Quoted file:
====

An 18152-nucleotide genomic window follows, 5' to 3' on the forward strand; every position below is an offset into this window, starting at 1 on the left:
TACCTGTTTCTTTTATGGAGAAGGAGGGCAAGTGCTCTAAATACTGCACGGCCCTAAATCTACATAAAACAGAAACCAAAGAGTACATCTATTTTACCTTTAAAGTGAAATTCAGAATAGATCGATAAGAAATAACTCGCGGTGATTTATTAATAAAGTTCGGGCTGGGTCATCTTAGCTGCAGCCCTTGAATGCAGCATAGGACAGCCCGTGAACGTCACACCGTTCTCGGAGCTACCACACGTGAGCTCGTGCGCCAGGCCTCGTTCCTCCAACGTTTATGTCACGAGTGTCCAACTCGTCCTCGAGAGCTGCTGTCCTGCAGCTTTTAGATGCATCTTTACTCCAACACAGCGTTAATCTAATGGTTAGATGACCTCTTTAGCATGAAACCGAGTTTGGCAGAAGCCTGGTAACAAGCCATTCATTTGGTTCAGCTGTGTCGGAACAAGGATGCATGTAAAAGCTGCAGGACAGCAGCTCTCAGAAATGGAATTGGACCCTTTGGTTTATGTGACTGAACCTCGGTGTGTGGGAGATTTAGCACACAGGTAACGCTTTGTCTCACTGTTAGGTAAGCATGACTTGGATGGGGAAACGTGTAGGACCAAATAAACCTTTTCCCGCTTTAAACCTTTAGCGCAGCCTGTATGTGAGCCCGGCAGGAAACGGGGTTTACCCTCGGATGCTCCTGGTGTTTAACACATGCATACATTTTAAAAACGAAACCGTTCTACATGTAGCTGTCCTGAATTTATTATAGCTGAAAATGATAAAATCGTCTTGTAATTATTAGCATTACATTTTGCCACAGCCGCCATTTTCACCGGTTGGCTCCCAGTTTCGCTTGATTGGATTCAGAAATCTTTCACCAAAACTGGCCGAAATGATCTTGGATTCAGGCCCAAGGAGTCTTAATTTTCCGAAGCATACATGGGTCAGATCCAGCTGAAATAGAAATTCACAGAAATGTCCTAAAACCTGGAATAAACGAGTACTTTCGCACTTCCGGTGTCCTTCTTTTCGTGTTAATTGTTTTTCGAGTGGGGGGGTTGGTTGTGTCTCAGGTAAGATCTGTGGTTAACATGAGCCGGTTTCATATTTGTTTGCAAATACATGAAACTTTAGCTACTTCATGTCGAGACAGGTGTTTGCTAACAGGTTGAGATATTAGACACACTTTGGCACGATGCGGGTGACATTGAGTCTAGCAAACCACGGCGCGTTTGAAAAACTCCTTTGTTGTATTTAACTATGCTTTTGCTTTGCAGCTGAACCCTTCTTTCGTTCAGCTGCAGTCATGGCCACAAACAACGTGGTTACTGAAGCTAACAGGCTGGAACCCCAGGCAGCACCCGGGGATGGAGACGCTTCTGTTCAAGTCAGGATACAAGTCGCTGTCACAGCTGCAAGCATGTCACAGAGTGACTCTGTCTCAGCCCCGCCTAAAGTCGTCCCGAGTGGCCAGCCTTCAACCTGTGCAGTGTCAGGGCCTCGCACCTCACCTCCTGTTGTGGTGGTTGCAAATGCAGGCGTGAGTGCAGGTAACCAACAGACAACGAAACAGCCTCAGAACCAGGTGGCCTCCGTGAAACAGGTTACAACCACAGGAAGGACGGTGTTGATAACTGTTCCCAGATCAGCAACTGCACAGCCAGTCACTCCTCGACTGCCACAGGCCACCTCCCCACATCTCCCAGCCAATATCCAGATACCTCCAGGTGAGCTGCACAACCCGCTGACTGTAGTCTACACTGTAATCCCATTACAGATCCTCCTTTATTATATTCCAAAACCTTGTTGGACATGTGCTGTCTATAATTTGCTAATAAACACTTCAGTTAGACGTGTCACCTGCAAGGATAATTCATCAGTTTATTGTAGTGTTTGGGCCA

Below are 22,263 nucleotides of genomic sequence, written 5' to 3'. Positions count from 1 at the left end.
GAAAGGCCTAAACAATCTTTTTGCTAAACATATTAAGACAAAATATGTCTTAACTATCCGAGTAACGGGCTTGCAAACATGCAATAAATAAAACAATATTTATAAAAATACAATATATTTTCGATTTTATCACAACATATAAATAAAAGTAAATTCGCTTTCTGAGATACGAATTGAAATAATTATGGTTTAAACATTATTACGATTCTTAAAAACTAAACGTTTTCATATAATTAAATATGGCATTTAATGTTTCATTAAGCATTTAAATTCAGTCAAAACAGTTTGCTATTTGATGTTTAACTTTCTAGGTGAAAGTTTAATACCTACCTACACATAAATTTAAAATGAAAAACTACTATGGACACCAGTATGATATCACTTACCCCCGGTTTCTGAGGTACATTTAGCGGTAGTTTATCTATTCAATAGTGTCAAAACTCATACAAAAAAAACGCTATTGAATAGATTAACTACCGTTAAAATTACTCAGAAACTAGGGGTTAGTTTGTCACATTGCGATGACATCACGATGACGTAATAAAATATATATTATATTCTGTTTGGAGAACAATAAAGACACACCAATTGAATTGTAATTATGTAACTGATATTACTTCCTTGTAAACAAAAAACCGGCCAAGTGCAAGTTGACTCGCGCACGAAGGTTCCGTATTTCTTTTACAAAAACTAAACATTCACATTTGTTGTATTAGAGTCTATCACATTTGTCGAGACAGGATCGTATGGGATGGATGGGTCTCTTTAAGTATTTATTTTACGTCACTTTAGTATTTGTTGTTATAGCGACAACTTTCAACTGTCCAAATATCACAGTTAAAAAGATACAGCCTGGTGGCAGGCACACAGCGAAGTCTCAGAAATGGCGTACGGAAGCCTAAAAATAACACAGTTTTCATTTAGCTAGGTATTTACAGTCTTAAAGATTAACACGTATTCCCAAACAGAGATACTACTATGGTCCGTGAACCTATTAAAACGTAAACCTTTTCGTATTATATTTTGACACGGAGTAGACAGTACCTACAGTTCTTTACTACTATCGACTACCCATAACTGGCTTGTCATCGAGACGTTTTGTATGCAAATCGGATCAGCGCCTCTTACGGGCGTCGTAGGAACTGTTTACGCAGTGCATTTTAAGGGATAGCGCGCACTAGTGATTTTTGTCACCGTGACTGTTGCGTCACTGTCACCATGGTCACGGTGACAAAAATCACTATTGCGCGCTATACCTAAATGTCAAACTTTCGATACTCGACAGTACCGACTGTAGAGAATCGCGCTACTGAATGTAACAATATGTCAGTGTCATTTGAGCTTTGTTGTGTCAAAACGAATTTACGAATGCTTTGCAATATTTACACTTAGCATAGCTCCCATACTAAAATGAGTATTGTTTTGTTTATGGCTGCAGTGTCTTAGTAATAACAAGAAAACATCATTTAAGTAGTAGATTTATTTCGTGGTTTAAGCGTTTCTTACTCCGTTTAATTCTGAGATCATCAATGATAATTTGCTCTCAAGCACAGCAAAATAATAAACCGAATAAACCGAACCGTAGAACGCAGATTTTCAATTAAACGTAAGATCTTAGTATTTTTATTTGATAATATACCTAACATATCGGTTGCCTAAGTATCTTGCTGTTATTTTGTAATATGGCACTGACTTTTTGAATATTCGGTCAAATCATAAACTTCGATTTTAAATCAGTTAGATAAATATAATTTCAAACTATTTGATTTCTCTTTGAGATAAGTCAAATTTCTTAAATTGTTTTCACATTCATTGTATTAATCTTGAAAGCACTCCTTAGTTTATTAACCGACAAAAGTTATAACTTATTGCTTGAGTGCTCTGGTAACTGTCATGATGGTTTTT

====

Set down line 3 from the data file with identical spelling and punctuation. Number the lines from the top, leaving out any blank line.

Below are 22,263 nucleotides of genomic sequence, written 5' to 3'. Positions count from 1 at the left end.